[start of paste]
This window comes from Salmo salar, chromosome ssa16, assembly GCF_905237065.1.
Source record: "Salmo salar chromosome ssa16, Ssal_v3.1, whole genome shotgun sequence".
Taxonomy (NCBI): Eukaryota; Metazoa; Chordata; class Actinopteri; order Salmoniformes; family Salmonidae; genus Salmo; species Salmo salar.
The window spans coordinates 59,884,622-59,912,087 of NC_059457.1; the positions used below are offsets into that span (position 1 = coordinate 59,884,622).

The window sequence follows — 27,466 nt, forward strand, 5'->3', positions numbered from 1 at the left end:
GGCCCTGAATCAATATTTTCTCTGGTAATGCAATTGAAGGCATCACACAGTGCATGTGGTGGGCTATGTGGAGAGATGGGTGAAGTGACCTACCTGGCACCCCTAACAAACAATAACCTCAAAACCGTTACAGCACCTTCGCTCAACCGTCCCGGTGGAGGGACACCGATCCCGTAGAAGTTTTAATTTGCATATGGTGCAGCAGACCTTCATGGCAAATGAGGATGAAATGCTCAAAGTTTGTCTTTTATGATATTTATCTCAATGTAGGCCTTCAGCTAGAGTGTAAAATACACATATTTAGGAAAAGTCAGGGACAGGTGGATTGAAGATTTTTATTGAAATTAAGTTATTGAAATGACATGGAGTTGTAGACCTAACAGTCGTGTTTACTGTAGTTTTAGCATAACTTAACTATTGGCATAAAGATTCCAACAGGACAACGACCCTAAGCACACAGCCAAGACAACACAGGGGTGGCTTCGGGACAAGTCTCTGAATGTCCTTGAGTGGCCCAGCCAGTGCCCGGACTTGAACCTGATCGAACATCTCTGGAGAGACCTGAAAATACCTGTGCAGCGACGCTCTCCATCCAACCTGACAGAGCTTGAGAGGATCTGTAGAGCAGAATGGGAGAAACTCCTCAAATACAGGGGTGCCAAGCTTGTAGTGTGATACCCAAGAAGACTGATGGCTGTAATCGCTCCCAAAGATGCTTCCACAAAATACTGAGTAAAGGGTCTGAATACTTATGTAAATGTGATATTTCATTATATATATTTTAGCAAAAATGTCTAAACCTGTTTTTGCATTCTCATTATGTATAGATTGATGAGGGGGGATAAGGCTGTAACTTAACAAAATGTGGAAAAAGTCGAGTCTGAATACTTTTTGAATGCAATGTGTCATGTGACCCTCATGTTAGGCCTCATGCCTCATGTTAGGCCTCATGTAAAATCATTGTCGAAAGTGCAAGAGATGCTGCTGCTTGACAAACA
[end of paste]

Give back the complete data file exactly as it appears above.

This window comes from Salmo salar, chromosome ssa16, assembly GCF_905237065.1.
Source record: "Salmo salar chromosome ssa16, Ssal_v3.1, whole genome shotgun sequence".
Taxonomy (NCBI): Eukaryota; Metazoa; Chordata; class Actinopteri; order Salmoniformes; family Salmonidae; genus Salmo; species Salmo salar.
The window spans coordinates 59,884,622-59,912,087 of NC_059457.1; the positions used below are offsets into that span (position 1 = coordinate 59,884,622).

The window sequence follows — 27,466 nt, forward strand, 5'->3', positions numbered from 1 at the left end:
GGCCCTGAATCAATATTTTCTCTGGTAATGCAATTGAAGGCATCACACAGTGCATGTGGTGGGCTATGTGGAGAGATGGGTGAAGTGACCTACCTGGCACCCCTAACAAACAATAACCTCAAAACCGTTACAGCACCTTCGCTCAACCGTCCCGGTGGAGGGACACCGATCCCGTAGAAGTTTTAATTTGCATATGGTGCAGCAGACCTTCATGGCAAATGAGGATGAAATGCTCAAAGTTTGTCTTTTATGATATTTATCTCAATGTAGGCCTTCAGCTAGAGTGTAAAATACACATATTTAGGAAAAGTCAGGGACAGGTGGATTGAAGATTTTTATTGAAATTAAGTTATTGAAATGACATGGAGTTGTAGACCTAACAGTCGTGTTTACTGTAGTTTTAGCATAACTTAACTATTGGCATAAAGATTCCAACAGGACAACGACCCTAAGCACACAGCCAAGACAACACAGGGGTGGCTTCGGGACAAGTCTCTGAATGTCCTTGAGTGGCCCAGCCAGTGCCCGGACTTGAACCTGATCGAACATCTCTGGAGAGACCTGAAAATACCTGTGCAGCGACGCTCTCCATCCAACCTGACAGAGCTTGAGAGGATCTGTAGAGCAGAATGGGAGAAACTCCTCAAATACAGGGGTGCCAAGCTTGTAGTGTGATACCCAAGAAGACTGATGGCTGTAATCGCTCCCAAAGATGCTTCCACAAAATACTGAGTAAAGGGTCTGAATACTTATGTAAATGTGATATTTCATTATATATATTTTAGCAAAAATGTCTAAACCTGTTTTTGCATTCTCATTATGTATAGATTGATGAGGGGGGATAAGGCTGTAACTTAACAAAATGTGGAAAAAGTCGAGTCTGAATACTTTTTGAATGCAATGTGTCATGTGACCCTCATGTTAGGCCTCATGCCTCATGTTAGGCCTCATGTAAAATCATTGTCGAAAGTGCAAGAGATGCTGCTGCTTGACAAACA